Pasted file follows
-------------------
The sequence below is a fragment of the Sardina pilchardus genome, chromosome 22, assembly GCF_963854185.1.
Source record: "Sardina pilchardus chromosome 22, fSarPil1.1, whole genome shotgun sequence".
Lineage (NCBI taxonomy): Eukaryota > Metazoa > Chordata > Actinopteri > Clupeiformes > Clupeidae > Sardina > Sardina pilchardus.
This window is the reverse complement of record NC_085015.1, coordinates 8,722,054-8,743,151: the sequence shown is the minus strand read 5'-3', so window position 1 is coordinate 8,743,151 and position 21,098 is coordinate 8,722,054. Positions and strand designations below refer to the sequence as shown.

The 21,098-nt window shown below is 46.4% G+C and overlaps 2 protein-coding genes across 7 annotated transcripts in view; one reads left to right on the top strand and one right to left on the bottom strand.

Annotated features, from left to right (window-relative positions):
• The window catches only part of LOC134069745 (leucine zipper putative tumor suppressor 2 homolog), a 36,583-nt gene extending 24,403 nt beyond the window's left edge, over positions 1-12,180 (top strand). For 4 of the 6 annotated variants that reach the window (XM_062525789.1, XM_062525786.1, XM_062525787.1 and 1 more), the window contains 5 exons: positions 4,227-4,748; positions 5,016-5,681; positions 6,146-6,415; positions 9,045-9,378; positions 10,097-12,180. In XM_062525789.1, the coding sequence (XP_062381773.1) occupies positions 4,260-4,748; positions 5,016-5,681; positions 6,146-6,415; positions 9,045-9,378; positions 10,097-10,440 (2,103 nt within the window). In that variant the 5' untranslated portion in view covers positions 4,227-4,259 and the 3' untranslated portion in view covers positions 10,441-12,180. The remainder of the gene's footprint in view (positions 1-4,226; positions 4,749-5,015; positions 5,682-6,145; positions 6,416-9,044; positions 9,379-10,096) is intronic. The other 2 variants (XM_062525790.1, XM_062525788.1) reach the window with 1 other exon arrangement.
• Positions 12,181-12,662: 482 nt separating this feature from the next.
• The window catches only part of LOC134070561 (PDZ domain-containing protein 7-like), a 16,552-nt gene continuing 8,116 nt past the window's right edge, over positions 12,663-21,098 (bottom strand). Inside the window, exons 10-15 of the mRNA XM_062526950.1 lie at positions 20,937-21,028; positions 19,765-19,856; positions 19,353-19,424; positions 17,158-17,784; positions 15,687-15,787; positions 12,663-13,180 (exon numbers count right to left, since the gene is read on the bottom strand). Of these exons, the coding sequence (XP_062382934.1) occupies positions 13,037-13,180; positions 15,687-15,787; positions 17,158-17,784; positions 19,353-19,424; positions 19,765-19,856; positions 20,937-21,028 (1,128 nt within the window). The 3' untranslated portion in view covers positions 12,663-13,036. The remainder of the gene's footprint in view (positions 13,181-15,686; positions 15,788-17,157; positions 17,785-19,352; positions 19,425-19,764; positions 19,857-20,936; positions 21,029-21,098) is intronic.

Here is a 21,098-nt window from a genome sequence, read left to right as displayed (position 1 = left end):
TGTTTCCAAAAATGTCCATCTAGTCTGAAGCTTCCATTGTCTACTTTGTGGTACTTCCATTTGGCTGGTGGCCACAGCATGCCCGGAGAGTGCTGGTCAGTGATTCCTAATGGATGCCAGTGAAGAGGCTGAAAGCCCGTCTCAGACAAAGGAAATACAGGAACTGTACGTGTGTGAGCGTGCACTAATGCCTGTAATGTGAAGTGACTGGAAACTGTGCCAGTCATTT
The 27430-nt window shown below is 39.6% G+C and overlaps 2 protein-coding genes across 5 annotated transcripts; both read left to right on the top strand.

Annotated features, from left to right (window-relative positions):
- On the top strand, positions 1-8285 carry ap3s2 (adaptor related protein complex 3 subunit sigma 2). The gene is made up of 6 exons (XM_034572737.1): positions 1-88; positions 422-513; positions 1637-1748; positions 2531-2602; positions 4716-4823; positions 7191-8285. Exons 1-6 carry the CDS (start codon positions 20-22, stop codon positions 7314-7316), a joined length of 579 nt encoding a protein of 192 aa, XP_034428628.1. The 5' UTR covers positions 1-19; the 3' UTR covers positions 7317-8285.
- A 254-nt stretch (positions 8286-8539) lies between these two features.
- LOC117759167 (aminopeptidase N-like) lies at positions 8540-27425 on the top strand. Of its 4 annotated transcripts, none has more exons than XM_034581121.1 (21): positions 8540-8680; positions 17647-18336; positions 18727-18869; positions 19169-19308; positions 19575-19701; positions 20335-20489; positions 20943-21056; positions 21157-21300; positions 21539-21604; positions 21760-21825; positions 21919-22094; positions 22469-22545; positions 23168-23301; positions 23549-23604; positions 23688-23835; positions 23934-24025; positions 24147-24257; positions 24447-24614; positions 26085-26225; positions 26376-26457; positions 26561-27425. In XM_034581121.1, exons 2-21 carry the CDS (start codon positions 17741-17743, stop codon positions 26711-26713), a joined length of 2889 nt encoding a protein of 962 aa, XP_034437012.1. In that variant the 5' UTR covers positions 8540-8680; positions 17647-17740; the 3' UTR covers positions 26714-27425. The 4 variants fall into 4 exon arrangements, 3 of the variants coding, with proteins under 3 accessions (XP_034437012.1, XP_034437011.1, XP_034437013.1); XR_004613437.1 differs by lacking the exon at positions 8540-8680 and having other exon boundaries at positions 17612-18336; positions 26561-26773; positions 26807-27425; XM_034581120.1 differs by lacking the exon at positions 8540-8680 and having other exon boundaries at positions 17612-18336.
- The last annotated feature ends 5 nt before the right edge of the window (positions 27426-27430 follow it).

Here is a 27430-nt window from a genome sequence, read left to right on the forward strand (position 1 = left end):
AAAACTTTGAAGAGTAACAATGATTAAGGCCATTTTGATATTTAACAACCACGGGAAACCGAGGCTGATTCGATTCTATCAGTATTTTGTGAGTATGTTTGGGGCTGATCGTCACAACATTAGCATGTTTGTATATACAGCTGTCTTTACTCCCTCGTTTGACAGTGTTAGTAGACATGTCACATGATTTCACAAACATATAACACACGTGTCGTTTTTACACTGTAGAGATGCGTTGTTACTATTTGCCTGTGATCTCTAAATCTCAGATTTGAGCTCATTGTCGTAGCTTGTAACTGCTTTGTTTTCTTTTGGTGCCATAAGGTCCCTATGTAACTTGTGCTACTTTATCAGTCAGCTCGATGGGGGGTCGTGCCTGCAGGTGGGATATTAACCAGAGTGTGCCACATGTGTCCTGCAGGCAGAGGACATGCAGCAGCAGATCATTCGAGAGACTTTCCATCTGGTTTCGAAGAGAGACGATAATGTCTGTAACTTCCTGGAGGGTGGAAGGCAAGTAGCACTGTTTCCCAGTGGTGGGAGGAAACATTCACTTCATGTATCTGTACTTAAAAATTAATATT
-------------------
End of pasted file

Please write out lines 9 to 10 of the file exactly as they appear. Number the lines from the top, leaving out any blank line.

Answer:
• The window catches only part of LOC134070561 (PDZ domain-containing protein 7-like), a 16,552-nt gene continuing 8,116 nt past the window's right edge, over positions 12,663-21,098 (bottom strand). Inside the window, exons 10-15 of the mRNA XM_062526950.1 lie at positions 20,937-21,028; positions 19,765-19,856; positions 19,353-19,424; positions 17,158-17,784; positions 15,687-15,787; positions 12,663-13,180 (exon numbers count right to left, since the gene is read on the bottom strand). Of these exons, the coding sequence (XP_062382934.1) occupies positions 13,037-13,180; positions 15,687-15,787; positions 17,158-17,784; positions 19,353-19,424; positions 19,765-19,856; positions 20,937-21,028 (1,128 nt within the window). The 3' untranslated portion in view covers positions 12,663-13,036. The remainder of the gene's footprint in view (positions 13,181-15,686; positions 15,788-17,157; positions 17,785-19,352; positions 19,425-19,764; positions 19,857-20,936; positions 21,029-21,098) is intronic.

Here is a 21,098-nt window from a genome sequence, read left to right as displayed (position 1 = left end):